I’ve crossed the threshold into life’s second half. Forty; four decades; one-half of eighty. The exuberance of my twenties is gone, the thought that the world was somehow mine to take by the tail. The gut punch of the thirties is a memory too, the winded nausea that results from anything overwrought. Thank God Almighty.
Forty came, somehow, like the morning sun waking Bayou Desiard. It settled in, patient as the heron on the bank, waiting. It was the daybreak that cleared the fog.
In the weeks of waking before my birthday, I turned to intentional reflection. I set out to make note of the things I believe, the things I’ve learned, the things I’ve experienced in my body as true. I explored the ideas I’d yet to practice too, the places where knowing hadn’t translated to proper doing. And as the sun rose over the stretch of my beliefs, experiences, and shortcomings, I caught a reflection of my true self in those waters.
As for the things I’ve experienced as true, they are few. The sound of a Martin guitar on the front porch. The smell of hiding in my grandma’s cedar chest. Mulberry jam. The mesquite grove. The scissor-tailed flycatcher. Love. Marriage. Sex. And this: the way bread and wine transforms under the words of institution; the way those man-made, God-given gifts become (no matter what men say) the body and blood of Christ; the way the bread sticks to the ribs, his body becoming part of our body; the way the wine sucks the damned poison from our DNA, the way it eases the pain; how the sacrifice of Christ becomes more than a good idea; how the Eucharist is life.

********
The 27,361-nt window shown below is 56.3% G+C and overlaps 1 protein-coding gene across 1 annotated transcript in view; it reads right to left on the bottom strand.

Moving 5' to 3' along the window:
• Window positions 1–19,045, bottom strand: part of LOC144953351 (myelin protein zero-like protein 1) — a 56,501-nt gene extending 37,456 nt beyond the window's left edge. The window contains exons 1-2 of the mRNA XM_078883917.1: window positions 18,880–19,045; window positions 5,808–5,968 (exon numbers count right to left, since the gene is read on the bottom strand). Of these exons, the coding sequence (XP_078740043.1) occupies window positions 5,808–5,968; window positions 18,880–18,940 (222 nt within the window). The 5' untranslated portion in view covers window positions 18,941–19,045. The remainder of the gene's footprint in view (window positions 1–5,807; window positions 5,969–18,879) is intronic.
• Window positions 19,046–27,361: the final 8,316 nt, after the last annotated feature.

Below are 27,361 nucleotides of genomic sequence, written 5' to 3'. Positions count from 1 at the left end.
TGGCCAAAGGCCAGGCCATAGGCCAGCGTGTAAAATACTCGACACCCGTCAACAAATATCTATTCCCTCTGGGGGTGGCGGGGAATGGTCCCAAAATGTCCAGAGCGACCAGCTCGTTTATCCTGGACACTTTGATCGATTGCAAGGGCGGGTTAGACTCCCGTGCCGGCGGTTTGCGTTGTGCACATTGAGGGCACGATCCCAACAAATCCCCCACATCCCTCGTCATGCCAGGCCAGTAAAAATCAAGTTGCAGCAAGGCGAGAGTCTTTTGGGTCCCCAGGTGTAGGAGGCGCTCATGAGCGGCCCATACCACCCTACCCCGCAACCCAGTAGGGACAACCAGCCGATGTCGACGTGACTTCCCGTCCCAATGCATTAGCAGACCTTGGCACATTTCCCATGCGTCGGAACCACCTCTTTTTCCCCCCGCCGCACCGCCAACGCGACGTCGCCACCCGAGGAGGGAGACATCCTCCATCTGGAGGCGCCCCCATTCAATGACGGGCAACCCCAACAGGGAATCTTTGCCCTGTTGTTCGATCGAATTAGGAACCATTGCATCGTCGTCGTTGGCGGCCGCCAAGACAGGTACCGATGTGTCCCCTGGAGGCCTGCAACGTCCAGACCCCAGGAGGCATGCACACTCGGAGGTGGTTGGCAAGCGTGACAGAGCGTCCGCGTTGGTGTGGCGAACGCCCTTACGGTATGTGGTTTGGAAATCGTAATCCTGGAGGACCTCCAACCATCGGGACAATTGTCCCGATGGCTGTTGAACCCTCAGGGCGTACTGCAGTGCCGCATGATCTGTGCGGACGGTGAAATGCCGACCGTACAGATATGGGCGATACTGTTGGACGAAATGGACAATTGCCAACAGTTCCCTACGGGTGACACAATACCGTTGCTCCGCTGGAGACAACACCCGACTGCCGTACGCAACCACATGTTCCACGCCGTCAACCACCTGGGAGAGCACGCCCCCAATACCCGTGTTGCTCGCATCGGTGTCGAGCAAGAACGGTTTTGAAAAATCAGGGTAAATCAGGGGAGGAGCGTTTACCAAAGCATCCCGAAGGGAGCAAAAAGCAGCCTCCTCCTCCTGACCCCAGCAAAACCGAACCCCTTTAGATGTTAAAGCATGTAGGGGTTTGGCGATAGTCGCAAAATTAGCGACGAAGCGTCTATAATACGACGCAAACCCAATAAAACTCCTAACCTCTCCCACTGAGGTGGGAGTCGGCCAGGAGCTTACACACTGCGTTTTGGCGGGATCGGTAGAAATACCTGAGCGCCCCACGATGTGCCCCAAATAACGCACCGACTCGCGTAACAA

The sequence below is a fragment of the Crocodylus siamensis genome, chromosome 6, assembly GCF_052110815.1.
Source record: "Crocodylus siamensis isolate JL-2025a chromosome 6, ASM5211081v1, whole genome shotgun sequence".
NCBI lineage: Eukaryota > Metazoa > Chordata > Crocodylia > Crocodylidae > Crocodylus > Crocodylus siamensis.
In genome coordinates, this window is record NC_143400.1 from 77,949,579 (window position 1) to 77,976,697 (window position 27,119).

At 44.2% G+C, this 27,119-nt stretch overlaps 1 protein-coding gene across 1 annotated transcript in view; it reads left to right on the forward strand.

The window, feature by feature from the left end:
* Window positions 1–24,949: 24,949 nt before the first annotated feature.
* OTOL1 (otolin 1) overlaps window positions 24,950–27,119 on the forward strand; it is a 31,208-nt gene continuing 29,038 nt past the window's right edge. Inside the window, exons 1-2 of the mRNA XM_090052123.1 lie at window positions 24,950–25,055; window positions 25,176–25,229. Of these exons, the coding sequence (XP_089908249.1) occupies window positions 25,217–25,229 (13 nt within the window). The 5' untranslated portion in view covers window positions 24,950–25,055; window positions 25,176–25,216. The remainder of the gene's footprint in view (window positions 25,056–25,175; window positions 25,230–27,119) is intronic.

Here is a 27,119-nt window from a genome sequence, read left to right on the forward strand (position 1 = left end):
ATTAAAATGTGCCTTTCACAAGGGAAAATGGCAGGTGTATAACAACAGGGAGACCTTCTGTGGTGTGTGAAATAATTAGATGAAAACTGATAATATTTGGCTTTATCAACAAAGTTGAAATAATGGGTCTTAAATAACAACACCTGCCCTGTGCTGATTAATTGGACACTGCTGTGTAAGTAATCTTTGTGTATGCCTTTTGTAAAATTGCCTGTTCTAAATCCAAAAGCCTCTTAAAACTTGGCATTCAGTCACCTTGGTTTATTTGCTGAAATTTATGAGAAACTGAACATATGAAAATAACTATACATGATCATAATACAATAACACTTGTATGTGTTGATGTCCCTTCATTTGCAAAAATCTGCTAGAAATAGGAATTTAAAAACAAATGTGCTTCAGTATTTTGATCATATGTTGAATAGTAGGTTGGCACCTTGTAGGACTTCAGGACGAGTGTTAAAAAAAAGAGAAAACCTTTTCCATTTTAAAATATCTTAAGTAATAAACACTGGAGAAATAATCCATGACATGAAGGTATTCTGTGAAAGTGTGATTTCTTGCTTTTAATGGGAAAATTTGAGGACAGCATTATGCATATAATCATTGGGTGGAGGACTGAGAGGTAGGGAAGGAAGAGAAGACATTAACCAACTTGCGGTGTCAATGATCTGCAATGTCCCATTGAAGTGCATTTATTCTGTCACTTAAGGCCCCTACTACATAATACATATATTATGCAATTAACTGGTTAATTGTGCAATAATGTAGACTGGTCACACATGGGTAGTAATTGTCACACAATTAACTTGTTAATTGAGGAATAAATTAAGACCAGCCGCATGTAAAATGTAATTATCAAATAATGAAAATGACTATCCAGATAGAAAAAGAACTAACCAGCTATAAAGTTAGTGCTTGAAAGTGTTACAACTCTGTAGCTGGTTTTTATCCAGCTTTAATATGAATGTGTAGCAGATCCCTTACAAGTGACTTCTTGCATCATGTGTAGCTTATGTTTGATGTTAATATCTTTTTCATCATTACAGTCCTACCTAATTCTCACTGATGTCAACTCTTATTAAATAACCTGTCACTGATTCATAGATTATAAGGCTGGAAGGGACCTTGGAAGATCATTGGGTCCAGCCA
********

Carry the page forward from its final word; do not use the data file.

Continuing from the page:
(For more of my Eucharist story, follow this link and listen to “Dispatches, Vol. 2.”)
True sacrifice is a mirror, and what is a truer sacrifice than body and blood given for the life of the world? What is a truer mirror?
This, I suppose, leads me to the confession. As I turned to examination of the things I’d believed but hadn’t practiced, I saw this in the mirror: the way I paid lip service to the poor and marginalized, maybe even made financial sacrifices on their behalf before patting myself on the back; the way I’d thought and thought and thought about the trouble of the orphan, even how I’ve written about it; the way I’ve thrown my two-cents into Twitter’s coin slot and hoped the responses would end up triple 7s. It’s easy to get behind the idea of service. Wearing service like a rumpled suit, though, is a different story.
Last night, I spoke with my friend, Enneagram coach and Jedi force-wielder, Chris Hueretz. We talked through my proposentity to think, to strategize, to turn that thinking and strategy to written words, maybe even financial sacrifice. I shared my reflections with him and said, “I have this working theory that seventy… maybe eighty… no, ninety percent of our power complexes, interpersonal struggles, and political hand-wringing would work itself out if we’d just put our bodies in the way of sacrificial service.” He laughed, knowing this was a sort of epiphanal awakening for a Five (wing 4) Enneagram type. Between laughs, he gave it to me straight: You think?
I’ve pushed into my fortieth year of living, and I suppose I’m ready to put this on the page. I’m ready to stop thinking about service, about offering my own body and blood for the sake of the world. I’m ready to live into the thing I know to be true. Sacrifice, body and blood, Eucharist—this is supposed to be our way of being; it’s the gift we’re supposed to carry to the world.
What’s this mean for me in the years to come? I haven’t figured it all out yet, but I’m exploring. And in that exploration, I’m hoping to work my way into a sort of Eucharistic integrity, by which I mean this: the integrity of a life conforming to holy sacrifice. Without that, what does it mean to be Christian?
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